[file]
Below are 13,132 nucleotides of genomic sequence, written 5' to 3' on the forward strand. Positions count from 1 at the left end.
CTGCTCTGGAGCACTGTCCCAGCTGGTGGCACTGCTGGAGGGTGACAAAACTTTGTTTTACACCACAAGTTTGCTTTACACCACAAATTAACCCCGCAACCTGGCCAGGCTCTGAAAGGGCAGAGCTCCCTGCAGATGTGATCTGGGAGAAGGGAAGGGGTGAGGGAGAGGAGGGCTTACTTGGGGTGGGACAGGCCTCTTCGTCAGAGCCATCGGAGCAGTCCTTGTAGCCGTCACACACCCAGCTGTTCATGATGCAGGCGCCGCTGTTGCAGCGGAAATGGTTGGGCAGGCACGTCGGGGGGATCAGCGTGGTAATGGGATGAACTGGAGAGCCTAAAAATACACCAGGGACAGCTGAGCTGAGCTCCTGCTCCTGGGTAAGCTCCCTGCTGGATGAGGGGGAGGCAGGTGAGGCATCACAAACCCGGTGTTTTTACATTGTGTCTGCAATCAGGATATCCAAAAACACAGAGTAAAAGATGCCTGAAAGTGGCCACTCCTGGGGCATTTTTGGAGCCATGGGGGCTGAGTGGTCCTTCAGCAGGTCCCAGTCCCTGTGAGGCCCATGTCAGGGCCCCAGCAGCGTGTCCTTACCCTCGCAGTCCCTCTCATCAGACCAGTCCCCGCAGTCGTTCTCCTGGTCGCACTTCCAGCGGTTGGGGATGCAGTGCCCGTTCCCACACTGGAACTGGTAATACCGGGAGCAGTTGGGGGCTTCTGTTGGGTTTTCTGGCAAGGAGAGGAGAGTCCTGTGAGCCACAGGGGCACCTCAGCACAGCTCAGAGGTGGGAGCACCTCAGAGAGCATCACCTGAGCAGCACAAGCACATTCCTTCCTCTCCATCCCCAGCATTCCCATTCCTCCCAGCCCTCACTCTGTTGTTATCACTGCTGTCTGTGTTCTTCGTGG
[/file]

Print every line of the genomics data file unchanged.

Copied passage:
Below are 13,132 nucleotides of genomic sequence, written 5' to 3' on the forward strand. Positions count from 1 at the left end.
CTGCTCTGGAGCACTGTCCCAGCTGGTGGCACTGCTGGAGGGTGACAAAACTTTGTTTTACACCACAAGTTTGCTTTACACCACAAATTAACCCCGCAACCTGGCCAGGCTCTGAAAGGGCAGAGCTCCCTGCAGATGTGATCTGGGAGAAGGGAAGGGGTGAGGGAGAGGAGGGCTTACTTGGGGTGGGACAGGCCTCTTCGTCAGAGCCATCGGAGCAGTCCTTGTAGCCGTCACACACCCAGCTGTTCATGATGCAGGCGCCGCTGTTGCAGCGGAAATGGTTGGGCAGGCACGTCGGGGGGATCAGCGTGGTAATGGGATGAACTGGAGAGCCTAAAAATACACCAGGGACAGCTGAGCTGAGCTCCTGCTCCTGGGTAAGCTCCCTGCTGGATGAGGGGGAGGCAGGTGAGGCATCACAAACCCGGTGTTTTTACATTGTGTCTGCAATCAGGATATCCAAAAACACAGAGTAAAAGATGCCTGAAAGTGGCCACTCCTGGGGCATTTTTGGAGCCATGGGGGCTGAGTGGTCCTTCAGCAGGTCCCAGTCCCTGTGAGGCCCATGTCAGGGCCCCAGCAGCGTGTCCTTACCCTCGCAGTCCCTCTCATCAGACCAGTCCCCGCAGTCGTTCTCCTGGTCGCACTTCCAGCGGTTGGGGATGCAGTGCCCGTTCCCACACTGGAACTGGTAATACCGGGAGCAGTTGGGGGCTTCTGTTGGGTTTTCTGGCAAGGAGAGGAGAGTCCTGTGAGCCACAGGGGCACCTCAGCACAGCTCAGAGGTGGGAGCACCTCAGAGAGCATCACCTGAGCAGCACAAGCACATTCCTTCCTCTCCATCCCCAGCATTCCCATTCCTCCCAGCCCTCACTCTGTTGTTATCACTGCTGTCTGTGTTCTTCGTGG